The Lover’s Moon

Lover's Moon

In my fantasy worlds, the Lover’s Moon ushers in the ripeness of summer. Fiddleheads unfurl on the mountain paths and the high meadow blooms with fireweed, toadflax, and pearl everlasting. In the villages, the lanes bake and the heat rises in liquid ribbons. It’s a moon of full-bellies,  bare feet and water warm enough for swimming, of golden hay and long lazy days.  On the sea, it’s a time of genial winds, promises of love, and sails billowing with sunshine.

For anyone romantic at heart, the full Lover’s Moon smiles tonight.

Jan Steen Revelry at an Inn - en.wikimedia.org

Jan Steen Revelry at an Inn – en.wikimedia.org

Excerpt from the Lover’s Moon, Eye of Sun
(Percy is going to create a little diversion)

The Crow’s Nest bustled with seamen, yardsmen, and scurrying serving maids. Caron crowded them into a corner, sharing a long table with men from the Gale Breaker and Seabourne. A few crewmen hoisted their tankards in a boisterous greeting. Edin had never patronized such a chaotic and raucous place. Seamen sloshed well beyond their cups, and he couldn’t tell whether they were getting along or apt to throw punches. Caron suggested the mash for supper, and he took the recommendation, barely able to think straight with all the noise.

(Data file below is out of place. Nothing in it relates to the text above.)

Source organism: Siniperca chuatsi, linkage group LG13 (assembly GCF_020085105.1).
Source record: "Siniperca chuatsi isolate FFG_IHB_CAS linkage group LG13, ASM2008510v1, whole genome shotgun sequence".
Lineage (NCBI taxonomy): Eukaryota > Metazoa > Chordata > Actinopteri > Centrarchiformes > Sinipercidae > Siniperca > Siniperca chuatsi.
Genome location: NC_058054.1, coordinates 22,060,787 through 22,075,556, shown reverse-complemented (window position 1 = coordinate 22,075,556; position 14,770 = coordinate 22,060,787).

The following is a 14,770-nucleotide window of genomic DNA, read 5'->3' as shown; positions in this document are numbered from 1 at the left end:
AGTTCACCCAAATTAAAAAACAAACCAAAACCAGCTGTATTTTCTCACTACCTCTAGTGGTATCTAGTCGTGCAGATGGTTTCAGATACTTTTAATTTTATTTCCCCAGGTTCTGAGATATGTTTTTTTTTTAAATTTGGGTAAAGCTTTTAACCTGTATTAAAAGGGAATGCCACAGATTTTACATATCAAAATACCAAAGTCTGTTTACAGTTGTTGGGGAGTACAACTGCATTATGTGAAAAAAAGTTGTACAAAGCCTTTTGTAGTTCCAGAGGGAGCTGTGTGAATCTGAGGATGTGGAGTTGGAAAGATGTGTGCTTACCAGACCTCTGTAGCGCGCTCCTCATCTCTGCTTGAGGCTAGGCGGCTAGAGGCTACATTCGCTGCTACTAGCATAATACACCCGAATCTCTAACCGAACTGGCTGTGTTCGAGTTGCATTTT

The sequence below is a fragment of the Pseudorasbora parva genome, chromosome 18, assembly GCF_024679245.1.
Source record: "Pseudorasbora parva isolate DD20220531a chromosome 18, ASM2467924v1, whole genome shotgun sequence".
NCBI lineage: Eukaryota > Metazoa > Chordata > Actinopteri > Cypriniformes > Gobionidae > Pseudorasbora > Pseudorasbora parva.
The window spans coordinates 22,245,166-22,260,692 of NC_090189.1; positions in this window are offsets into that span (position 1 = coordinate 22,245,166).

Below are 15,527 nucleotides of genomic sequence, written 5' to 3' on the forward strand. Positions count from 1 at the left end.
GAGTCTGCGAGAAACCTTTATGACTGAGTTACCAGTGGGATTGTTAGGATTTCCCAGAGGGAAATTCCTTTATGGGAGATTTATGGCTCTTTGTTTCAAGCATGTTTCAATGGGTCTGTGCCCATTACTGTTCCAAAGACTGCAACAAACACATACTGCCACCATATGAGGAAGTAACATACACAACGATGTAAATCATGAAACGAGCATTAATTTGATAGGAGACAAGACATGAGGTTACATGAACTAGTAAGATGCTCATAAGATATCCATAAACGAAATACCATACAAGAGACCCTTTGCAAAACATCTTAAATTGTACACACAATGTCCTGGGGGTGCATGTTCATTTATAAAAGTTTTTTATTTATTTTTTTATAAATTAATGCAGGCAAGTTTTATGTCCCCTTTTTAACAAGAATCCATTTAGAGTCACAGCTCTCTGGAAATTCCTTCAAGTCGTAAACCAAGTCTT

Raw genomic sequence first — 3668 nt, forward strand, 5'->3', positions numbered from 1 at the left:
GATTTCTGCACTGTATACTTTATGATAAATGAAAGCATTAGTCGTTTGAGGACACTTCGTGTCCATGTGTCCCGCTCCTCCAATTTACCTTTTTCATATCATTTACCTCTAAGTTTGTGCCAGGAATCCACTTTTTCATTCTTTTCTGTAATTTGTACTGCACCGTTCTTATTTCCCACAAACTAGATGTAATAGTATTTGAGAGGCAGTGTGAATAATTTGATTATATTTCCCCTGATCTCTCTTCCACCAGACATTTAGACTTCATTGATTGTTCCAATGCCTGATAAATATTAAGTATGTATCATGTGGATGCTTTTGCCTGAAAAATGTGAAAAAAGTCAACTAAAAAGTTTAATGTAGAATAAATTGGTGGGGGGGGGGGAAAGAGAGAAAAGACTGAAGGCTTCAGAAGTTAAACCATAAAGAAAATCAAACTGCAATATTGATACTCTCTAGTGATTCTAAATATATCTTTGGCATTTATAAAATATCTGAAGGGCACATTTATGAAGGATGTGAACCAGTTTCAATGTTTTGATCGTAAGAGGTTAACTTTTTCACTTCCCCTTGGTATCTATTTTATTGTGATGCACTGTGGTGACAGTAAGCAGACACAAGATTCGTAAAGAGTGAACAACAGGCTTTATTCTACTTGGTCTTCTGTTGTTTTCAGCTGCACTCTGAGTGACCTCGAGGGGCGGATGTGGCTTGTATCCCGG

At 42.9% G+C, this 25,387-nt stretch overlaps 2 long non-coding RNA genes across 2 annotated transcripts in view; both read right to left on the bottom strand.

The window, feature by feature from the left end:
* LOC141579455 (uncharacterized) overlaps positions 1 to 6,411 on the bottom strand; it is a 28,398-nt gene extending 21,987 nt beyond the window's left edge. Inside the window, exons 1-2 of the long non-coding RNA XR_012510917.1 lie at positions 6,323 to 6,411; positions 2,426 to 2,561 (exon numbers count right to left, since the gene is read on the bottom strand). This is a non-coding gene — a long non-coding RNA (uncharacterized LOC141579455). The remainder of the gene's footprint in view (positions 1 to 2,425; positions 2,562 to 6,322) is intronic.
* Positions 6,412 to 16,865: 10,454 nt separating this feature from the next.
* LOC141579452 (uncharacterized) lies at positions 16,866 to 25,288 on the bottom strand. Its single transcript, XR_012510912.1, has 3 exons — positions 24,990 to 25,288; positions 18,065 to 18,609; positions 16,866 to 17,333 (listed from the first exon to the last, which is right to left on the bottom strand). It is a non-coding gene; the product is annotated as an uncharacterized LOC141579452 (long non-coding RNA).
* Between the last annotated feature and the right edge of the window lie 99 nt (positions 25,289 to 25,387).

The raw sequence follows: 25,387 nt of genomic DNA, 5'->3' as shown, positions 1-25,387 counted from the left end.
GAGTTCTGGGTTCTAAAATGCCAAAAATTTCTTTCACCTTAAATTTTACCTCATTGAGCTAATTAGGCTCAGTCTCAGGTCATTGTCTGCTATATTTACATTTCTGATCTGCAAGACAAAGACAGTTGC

The food hearty, he ate like a starved man. One of the crewmen sharing the long table leaned toward him. The skinny seaman sported a crooked nose and hair that might have been trimmed by a blind man in a stiff wind. “How’s yer mash? Good ain’t it?”

Edin pushed away his empty plate. “We’ve been living on old bread and watered oats, complements of your governors.”

“It weren’t fish, anyway,” the young man said.

“Percy got fish nigh up his gills,” a flaxen-haired man explained. “Name’s Hywel and that’s me brother, Malven.” He pointed to the beardless version of himself sitting across the table.

“Fish mornin’, noon, and evenin’,” Percy muttered. “Can’t tolerate it no more.”

“Quit cookin’ fish then,” Malven said. “Yer the blame cook.”

“Pull up somethin’ aside fish and I will.”

“Mutton would be good,” the bearded older brother said. “Hook us a good shank of sheep off Ramsey.”

Percy thought that worth a laugh and ordered more ale.

“Don’t mind the fish stew,” Hywel said. “Like it with potatoes. Good when they come in again.”

“Still fish,” Percy muttered.

“Good crab off Ross and Whitnee,” Hywel said. “Crab’s worth the work.”

“Still fish.”

“Crab’s not fish,” Malven said. “It’s crab.”